Joanne O’Riordan: Noonan giving Cork ladies a cutting edge

Former soccer star and super sub’s impressive scoring rate proving a huge asset

Saoirse Noonan of Cork  with her father, Peter,  following the TG4 Ladies Munster senior football final victory over   Waterford   at Fraher Field in Dungarvan. Photograph:   Harry Murphy/Sportsfile

Saoirse Noonan of Cork with her father, Peter, following the TG4 Ladies Munster senior football final victory over Waterford at Fraher Field in Dungarvan. Photograph: Harry Murphy/Sportsfile

 

Although it’s currently World Cup season and I announced to my whole family I would be taking a month-long hiatus from family engagements, I knew it wouldn’t be long until my mother kicked me out of my woman cave/office to experience the outside world.

So, I agreed, and I swapped the killer finishing of Alex Morgan, Carli Lloyd, Wendie Renard and Vivianne Miedema for a Munster showdown between Cork and Waterford.

Waterford were on a high coming into the Munster final. They are the reigning Division Two champions, only losing two games along the way, and had already scalped Cork in Fraher Field in 2017. But in this year’s round-robin Munster championship game, Cork had humbled Waterford by 24 points.

Cork have have plucked Saoirse Noonan from the stylish soccer world. Already an FAI Continental Tyres Cup winner with Cork City and renowned for her goalscoring ability, she has managed the transition to the different challenge of ladies football impeccably.

Despite only appearing onto the scene in the Munster final in 2018 against Kerry, Noonan has racked up an impressive scoring rate. She came on that day against Kerry at half-time and, withing half an hour, scored 2-2. That day Cork fans could forsee rival teams would struggle to handle her and, so far, very few have.

Cork manager Ephie Fitzgerald utilised her well in 2018 although football fans were crying out for him to start her – after all, we all want to see the best players on the best days. But Ephie held tight and Noonan earned herself that dreaded nickname all competitors despise – super sub.

The epithet was understandable as Noonan, in six championship games, came off the bench to rack up an impressive tally of 6-11. In total, she played over 120 minutes. Although she was a sub in the All-Ireland final, she did not manage to kick a score that day but, later in the winter, it was announced she had suffered a partial tear to ligaments in her knee.

Recovery aside, it still has not stopped Noonan. In the Division One final against Galway at Parnell Park, the familiar storyline materialised again as Noonan bagged a goal after coming off the bench.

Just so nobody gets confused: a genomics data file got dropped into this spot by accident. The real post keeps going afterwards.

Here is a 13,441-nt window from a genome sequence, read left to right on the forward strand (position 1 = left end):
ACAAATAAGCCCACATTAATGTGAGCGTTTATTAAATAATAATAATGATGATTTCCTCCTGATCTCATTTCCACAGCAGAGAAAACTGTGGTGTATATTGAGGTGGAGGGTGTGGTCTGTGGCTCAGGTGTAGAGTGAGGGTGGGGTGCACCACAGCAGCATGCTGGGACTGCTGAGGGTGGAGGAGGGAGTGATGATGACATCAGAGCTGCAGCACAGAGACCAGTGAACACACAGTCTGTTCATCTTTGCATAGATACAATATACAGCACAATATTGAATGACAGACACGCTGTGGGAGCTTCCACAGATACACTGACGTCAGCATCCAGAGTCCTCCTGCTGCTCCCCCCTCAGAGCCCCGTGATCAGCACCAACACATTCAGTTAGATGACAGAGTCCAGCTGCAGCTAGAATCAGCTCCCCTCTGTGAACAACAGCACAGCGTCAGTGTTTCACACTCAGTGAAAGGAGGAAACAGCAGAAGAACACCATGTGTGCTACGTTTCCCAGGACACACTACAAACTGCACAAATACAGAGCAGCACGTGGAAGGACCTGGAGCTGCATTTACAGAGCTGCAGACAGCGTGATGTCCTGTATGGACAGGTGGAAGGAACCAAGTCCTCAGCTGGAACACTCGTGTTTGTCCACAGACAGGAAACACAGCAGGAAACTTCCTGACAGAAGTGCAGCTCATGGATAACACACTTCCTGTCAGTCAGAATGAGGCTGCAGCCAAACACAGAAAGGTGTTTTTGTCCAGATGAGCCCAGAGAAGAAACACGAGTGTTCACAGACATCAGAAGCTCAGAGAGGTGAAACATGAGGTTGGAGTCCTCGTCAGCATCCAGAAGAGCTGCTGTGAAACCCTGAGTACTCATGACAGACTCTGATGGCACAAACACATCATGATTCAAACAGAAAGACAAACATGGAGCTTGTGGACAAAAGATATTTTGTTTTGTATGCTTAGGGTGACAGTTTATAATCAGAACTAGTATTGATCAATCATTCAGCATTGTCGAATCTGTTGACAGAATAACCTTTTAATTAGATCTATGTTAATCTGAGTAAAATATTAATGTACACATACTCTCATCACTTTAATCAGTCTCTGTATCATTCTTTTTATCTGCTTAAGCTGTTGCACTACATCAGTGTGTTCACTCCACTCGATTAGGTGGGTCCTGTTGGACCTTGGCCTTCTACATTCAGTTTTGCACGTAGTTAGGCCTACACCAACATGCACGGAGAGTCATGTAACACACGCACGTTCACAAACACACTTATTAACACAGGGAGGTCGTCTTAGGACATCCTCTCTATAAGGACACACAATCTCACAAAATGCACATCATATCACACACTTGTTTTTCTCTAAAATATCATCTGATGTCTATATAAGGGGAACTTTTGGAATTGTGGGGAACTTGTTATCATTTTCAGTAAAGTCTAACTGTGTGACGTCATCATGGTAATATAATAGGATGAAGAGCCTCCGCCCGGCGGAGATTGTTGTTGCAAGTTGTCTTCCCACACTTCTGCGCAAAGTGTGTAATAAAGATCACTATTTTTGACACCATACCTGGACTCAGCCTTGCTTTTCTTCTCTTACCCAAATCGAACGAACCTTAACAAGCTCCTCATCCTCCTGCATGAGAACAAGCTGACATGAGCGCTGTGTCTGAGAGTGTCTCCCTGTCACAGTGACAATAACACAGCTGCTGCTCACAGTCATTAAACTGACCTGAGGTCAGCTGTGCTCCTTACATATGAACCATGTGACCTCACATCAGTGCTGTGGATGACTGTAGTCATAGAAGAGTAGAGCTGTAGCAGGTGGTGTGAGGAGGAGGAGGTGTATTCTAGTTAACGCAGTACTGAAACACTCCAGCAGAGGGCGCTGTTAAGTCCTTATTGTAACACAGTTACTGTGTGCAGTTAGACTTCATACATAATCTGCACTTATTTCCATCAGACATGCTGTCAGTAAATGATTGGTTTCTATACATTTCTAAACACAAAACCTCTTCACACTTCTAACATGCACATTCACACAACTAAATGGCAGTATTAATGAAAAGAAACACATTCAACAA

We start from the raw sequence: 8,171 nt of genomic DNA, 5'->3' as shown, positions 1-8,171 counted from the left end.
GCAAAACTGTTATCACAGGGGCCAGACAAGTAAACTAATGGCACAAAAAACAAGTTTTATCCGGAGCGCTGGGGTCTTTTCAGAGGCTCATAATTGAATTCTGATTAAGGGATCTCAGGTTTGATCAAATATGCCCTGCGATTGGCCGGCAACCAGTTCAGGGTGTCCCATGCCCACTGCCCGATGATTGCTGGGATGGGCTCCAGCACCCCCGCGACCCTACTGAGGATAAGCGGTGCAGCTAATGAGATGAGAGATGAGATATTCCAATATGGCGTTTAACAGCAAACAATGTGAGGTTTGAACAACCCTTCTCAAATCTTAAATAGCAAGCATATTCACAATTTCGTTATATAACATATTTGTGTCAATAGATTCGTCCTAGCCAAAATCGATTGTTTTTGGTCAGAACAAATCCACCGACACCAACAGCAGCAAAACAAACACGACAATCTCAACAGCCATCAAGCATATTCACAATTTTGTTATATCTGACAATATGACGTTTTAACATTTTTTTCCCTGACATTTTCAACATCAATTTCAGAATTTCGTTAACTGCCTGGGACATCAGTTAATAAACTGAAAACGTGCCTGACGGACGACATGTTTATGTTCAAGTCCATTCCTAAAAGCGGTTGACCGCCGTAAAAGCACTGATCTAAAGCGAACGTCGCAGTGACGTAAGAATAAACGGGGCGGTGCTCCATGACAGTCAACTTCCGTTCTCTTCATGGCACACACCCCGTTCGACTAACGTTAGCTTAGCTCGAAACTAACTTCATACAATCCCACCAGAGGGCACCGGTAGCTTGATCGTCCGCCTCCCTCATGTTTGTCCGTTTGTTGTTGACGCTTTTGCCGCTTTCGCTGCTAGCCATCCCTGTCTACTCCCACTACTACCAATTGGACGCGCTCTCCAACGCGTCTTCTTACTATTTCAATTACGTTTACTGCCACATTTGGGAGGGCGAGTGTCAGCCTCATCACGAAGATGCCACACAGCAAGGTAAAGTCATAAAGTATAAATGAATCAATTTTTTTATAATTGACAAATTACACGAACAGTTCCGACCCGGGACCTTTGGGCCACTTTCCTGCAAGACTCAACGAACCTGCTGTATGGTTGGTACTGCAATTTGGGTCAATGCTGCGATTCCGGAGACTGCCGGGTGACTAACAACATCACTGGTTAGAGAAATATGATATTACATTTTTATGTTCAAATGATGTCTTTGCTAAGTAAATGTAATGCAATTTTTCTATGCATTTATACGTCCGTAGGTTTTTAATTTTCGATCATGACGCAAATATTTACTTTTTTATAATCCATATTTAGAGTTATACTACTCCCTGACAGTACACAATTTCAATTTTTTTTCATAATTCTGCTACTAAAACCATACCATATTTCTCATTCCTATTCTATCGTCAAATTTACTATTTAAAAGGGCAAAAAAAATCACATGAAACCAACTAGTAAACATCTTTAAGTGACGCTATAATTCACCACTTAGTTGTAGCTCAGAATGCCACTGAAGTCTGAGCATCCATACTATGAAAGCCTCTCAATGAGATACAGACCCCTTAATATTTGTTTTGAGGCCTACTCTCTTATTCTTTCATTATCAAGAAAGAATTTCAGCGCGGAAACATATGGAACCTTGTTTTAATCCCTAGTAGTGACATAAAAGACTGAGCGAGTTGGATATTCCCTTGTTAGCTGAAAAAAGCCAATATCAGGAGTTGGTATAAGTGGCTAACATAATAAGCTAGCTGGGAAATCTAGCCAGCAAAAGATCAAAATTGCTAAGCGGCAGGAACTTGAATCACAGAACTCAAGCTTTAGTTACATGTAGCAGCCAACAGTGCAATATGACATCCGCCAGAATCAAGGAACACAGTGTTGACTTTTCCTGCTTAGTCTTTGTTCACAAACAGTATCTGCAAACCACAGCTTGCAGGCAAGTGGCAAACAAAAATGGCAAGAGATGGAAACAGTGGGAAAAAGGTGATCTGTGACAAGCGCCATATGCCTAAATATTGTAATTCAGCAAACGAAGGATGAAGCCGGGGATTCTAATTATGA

Her brilliant assist to another speedy star, Eimerr Scally, also became an online hit. Orla Finn ran at the Galway defence down the left and chipped a ball into Noonan who quickly transferred the ball into the path of the oncoming Scally. The latter popped that ball over the bar for the score of the league. Noonan is often praised for her clinical finishing but her assist that day was reminiscent of Pep Guardiola-era Barcelona.

Familiar role

Against Waterford at the start of this year’s championship, Noonan fulfilled the familiar role of coming off the bench and hitting one point in a landslide victory for Cork.

But, the super sub was now going to be trusted with the title of starting full forward against a Kerry side that is inconsistent at best. Noonan had already shown her dynamic movement in the inside forward line and used her soccer skills to either caress the ball past the goalkeeper, chip the keeper, or drill it hard and low, but now she has broadened her role to playmaker, assist master as well as score taker.

Before the Cork men’s footballers got their championship underway, all the talk surrounded the preceding Cork and Kerry ladies match. Noonan was starting and was now going to add another layer of competition to an already formidable full forward line. Noonan contributed 1-2 on the scoreboard that day (although she was unlucky not to have scored another goal early in the game as her shot flew narrowly wide), thus cementing her place in future starting Cork 15s.

And once again, during a week where her former soccer team-mates were focused on a World Cup and wondering when Ireland would join women’s soccer’s elite, Noonan was preparing for her second Munster final.

She went on to play a starring role against Waterford, scoring 2-3 from play to help seal a 2-14 to 0-9 win – and a 13th Munster title for Cork ladies.

In total, Noonan has scored 9 goals and 44 points in just under 300 minutes of ladies Gaelic football, which is absolutely sensational given the fact it’s only her second year as a Cork senior and also the fact that, in seven of those games, she came on as a substitute either at half-time or late into the game.

Her scoring prowess offers another layer to Cork’s attack, and with speedster Scaly growing into her role as a leader and Orla Finn’s accuracy in attack, Cork’s forward line would give any manager a headache.

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